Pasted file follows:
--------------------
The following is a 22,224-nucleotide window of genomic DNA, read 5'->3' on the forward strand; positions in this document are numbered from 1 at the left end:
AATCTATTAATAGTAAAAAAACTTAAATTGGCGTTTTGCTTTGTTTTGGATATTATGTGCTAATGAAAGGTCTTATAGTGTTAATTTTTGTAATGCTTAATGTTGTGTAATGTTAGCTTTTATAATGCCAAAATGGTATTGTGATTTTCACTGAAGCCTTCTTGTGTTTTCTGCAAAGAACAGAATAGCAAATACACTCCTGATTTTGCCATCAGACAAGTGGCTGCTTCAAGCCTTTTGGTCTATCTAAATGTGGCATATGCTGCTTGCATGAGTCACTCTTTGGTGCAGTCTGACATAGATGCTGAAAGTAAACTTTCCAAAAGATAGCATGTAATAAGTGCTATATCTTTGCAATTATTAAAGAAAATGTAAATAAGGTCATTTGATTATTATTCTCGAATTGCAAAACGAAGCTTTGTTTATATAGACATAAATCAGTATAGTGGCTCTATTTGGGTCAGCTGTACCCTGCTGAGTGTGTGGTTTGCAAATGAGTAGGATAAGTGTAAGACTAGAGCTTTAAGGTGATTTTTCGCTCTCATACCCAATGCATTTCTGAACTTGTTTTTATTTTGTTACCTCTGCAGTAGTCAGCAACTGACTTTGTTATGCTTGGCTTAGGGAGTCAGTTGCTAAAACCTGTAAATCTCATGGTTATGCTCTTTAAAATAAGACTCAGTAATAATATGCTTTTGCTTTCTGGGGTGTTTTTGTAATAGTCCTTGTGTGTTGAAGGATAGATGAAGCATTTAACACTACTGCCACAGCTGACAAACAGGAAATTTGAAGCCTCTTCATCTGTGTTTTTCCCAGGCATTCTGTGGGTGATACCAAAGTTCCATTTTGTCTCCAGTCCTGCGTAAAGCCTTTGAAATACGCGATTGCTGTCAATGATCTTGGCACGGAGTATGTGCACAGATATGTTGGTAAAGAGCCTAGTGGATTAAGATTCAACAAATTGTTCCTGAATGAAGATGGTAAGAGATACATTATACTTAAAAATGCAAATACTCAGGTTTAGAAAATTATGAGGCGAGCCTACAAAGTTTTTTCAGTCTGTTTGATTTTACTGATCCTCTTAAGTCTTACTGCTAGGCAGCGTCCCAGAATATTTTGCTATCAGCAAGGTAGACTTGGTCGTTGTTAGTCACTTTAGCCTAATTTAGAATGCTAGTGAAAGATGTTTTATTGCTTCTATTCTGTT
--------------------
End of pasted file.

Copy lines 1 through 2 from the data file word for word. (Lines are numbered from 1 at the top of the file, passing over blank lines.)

The following is a 22,224-nucleotide window of genomic DNA, read 5'->3' on the forward strand; positions in this document are numbered from 1 at the left end:
AATCTATTAATAGTAAAAAAACTTAAATTGGCGTTTTGCTTTGTTTTGGATATTATGTGCTAATGAAAGGTCTTATAGTGTTAATTTTTGTAATGCTTAATGTTGTGTAATGTTAGCTTTTATAATGCCAAAATGGTATTGTGATTTTCACTGAAGCCTTCTTGTGTTTTCTGCAAAGAACAGAATAGCAAATACACTCCTGATTTTGCCATCAGACAAGTGGCTGCTTCAAGCCTTTTGGTCTATCTAAATGTGGCATATGCTGCTTGCATGAGTCACTCTTTGGTGCAGTCTGACATAGATGCTGAAAGTAAACTTTCCAAAAGATAGCATGTAATAAGTGCTATATCTTTGCAATTATTAAAGAAAATGTAAATAAGGTCATTTGATTATTATTCTCGAATTGCAAAACGAAGCTTTGTTTATATAGACATAAATCAGTATAGTGGCTCTATTTGGGTCAGCTGTACCCTGCTGAGTGTGTGGTTTGCAAATGAGTAGGATAAGTGTAAGACTAGAGCTTTAAGGTGATTTTTCGCTCTCATACCCAATGCATTTCTGAACTTGTTTTTATTTTGTTACCTCTGCAGTAGTCAGCAACTGACTTTGTTATGCTTGGCTTAGGGAGTCAGTTGCTAAAACCTGTAAATCTCATGGTTATGCTCTTTAAAATAAGACTCAGTAATAATATGCTTTTGCTTTCTGGGGTGTTTTTGTAATAGTCCTTGTGTGTTGAAGGATAGATGAAGCATTTAACACTACTGCCACAGCTGACAAACAGGAAATTTGAAGCCTCTTCATCTGTGTTTTTCCCAGGCATTCTGTGGGTGATACCAAAGTTCCATTTTGTCTCCAGTCCTGCGTAAAGCCTTTGAAATACGCGATTGCTGTCAATGATCTTGGCACGGAGTATGTGCACAGATATGTTGGTAAAGAGCCTAGTGGATTAAGATTCAACAAATTGTTCCTGAATGAAGATGGTAAGAGATACATTATACTTAAAAATGCAAATACTCAGGTTTAGAAAATTATGAGGCGAGCCTACAAAGTTTTTTCAGTCTGTTTGATTTTACTGATCCTCTTAAGTCTTACTGCTAGGCAGCGTCCCAGAATATTTTGCTATCAGCAAGGTAGACTTGGTCGTTGTTAGTCACTTTAGCCTAATTTAGAATGCTAGTGAAAGATGTTTTATTGCTTCTATTCTGTT